Court of Appeals of Ohio, Eighth District, Cuyahoga
Appeal from the Cuyahoga County Court of Common Pleas Case
ATTORNEYS FOR APPELLANT Lewis A. Zipkin Andrea J. Latessa In
Son J. Loving Zipkin Whiting Co., L.P.A.
ATTORNEYS FOR APPELLEES James H. Grove R. Christopher
Yingling Nicola Gudbranson & Cooper Republic Building,
Amy Berman Hamilton.
BEFORE: Jones, J., Keough, P.J., and Celebrezze, J.
JOURNAL ENTRY AND OPINION
A. JONES, SR., J.
In this appeal, plaintiff-appellant Sherita Booker
("Booker") challenges the trial court's January
13, 2017 judgment that granted the motion to stay the case
pending arbitration that was filed by defendants-appellees
Beauty Express Salons, Inc. and Leslie Pope
("Pope"). For the reasons that follow, we reverse
and remand for further proceedings.
Booker, an African-American, filed this action in 2016, after
her June 2015 termination as a hair stylist for Beauty
Express Salons ("Beauty Express"). At all relevant
times, Pope was the store manager at the salon; she
supervised Booker and terminated her employment.
Booker's complaint set forth claims for relief based on
the following: (1) race discrimination-disparate treatment;
(2) race discrimination-hostile work environment; (3)
retaliation; (4) negligent retention and supervision; and (5)
intentional infliction of emotional distress.
Beauty Express filed a motion to dismiss, or in the
alternative to stay pending arbitration. Attached to its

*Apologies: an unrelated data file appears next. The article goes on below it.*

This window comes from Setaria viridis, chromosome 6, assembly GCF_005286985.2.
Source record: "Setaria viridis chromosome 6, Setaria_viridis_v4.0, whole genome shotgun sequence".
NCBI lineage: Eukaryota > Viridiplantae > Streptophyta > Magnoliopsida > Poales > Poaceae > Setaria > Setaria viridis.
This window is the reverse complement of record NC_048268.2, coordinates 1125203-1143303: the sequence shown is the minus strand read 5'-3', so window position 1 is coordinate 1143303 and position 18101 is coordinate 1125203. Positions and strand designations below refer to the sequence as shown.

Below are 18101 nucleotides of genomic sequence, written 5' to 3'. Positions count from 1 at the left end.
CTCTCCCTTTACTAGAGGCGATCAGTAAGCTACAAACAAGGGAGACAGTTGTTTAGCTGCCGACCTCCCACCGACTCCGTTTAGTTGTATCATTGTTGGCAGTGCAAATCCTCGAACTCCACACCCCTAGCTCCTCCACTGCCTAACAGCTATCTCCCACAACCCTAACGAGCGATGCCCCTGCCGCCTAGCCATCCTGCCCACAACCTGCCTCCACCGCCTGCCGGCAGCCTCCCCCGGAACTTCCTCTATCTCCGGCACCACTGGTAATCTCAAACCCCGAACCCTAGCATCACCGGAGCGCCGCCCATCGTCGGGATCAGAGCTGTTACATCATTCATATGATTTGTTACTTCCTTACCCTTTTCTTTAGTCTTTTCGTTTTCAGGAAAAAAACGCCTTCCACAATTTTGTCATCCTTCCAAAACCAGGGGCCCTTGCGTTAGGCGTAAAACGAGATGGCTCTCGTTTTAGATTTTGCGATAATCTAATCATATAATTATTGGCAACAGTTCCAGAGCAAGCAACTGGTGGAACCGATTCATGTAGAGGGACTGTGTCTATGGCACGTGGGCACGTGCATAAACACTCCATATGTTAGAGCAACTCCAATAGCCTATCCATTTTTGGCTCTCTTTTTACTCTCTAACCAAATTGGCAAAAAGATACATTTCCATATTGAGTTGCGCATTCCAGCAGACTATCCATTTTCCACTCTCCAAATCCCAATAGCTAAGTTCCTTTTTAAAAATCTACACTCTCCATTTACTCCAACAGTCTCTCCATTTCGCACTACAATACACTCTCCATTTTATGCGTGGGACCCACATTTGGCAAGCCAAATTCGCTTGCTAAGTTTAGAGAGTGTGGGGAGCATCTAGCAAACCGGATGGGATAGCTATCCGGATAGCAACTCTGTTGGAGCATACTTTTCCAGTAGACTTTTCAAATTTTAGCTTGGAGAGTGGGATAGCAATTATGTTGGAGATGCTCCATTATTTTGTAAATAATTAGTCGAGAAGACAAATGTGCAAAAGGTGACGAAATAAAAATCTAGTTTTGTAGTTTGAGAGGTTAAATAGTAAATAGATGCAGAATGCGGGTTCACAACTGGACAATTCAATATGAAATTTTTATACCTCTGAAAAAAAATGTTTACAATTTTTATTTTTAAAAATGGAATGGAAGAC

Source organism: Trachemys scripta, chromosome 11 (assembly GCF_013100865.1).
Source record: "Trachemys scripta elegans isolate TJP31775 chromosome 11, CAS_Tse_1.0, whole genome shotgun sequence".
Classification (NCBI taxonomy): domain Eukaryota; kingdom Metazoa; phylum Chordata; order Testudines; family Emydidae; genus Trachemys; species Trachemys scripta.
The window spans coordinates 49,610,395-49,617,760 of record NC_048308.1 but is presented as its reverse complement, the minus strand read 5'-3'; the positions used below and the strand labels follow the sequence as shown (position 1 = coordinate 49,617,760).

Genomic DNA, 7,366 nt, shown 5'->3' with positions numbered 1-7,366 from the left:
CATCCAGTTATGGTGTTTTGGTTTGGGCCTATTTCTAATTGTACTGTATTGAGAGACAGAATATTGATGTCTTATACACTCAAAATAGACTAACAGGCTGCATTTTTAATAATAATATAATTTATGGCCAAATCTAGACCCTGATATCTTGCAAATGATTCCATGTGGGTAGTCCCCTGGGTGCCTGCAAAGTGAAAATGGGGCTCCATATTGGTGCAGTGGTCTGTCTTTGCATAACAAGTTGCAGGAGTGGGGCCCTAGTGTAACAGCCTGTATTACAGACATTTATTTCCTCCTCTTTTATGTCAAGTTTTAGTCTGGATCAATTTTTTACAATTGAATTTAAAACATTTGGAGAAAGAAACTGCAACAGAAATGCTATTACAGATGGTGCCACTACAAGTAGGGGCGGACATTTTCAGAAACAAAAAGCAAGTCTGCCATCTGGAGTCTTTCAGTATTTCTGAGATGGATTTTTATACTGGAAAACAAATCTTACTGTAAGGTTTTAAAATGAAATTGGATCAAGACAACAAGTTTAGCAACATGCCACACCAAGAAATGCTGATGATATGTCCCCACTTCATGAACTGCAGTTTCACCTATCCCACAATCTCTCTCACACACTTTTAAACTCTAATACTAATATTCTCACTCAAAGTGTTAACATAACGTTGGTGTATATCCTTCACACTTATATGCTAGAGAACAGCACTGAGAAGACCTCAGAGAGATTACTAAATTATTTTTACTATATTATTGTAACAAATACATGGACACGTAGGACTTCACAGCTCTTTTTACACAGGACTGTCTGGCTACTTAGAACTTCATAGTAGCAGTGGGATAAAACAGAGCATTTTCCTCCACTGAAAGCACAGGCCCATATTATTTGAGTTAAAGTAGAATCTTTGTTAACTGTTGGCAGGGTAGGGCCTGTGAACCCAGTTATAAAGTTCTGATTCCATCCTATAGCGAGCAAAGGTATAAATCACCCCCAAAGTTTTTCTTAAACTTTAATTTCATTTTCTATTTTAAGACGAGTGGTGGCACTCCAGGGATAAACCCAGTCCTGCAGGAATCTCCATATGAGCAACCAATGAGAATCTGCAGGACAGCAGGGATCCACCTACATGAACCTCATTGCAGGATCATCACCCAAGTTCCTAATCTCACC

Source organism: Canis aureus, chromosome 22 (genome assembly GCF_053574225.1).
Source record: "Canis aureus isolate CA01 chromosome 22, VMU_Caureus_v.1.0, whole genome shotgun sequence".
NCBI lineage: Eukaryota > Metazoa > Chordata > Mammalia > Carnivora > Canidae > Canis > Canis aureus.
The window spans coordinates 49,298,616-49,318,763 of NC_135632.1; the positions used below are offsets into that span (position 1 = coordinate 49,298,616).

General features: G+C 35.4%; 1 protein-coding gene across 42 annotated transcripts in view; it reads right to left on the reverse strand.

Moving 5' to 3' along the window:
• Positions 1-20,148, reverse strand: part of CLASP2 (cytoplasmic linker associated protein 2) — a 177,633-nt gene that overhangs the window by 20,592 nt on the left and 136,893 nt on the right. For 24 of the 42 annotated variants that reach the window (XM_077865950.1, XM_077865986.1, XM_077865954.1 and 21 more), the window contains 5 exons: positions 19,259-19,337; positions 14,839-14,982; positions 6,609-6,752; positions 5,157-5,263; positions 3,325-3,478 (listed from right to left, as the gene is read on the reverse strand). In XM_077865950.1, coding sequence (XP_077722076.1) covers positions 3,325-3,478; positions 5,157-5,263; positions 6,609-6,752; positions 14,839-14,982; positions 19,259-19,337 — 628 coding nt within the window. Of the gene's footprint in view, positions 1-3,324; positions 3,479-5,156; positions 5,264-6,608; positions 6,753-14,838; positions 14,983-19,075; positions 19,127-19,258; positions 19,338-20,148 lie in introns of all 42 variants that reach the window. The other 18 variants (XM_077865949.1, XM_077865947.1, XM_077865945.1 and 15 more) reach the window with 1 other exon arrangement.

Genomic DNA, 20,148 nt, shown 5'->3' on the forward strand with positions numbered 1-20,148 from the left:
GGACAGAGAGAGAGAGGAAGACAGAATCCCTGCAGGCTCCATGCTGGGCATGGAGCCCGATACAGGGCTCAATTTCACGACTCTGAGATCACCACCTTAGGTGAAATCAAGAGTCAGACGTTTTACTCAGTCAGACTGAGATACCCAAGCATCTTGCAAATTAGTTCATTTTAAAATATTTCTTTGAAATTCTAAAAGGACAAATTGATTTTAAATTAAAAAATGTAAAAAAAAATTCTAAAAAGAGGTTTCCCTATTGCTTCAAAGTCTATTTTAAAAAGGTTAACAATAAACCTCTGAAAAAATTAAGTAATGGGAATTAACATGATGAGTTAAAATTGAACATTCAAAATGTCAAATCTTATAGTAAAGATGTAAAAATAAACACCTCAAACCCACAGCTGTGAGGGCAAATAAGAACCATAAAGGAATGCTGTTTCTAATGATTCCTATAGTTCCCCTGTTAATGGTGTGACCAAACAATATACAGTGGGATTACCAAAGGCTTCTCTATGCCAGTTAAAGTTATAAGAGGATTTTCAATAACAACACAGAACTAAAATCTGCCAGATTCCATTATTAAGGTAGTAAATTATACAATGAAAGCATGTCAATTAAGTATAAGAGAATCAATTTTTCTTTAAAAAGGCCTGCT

motion was an arbitration agreement purportedly signed by
Booker. Booker opposed the motion, contending that she had
"no specific or recollection of the existence of the
arbitration agreement, let alone reviewing or signing"
it, and contended that the trial court had venue and
subject-matter jurisdiction over her claims. According to
Booker, "arbitration is not appropriate."
Booker contended that Beauty Express failed to authenticate
the purported agreement it attached to its motion, as
required by Evid.R. 901(A). She further contended that, even
if the agreement were authenticated, her intentional
infliction of emotional distress claim did not fall within
the scope of the agreement and, therefore, the trial court
had jurisdiction over that claim.
Additionally, Booker claimed that the arbitration agreement
was both substantively and procedurally unconscionable. She
also contended that because Pope did not sign the agreement,
her claims against Pope were not subject to the agreement.
In response to Booker's claim about the authenticity of
the agreement it submitted, Beauty Express filed an affidavit
of Joni Jacobson ("Jacobson"), the senior vice
president for human resources for Beauty Express. Jacobson
averred that every new employee is required to fill out
certain documents, including an "employment
agreement" and an "arbitration agreement."
According to Jacobson, "[e]xecution of the employment
agreement and the arbitration agreement by every applicant is
a condition of employment. Those who do not complete the
agreements cannot be hired." Jacobson also averred that
the arbitration agreement Booker signed had been maintained
in her personnel file, as was the company's customary
business practice, and that the signature on the ...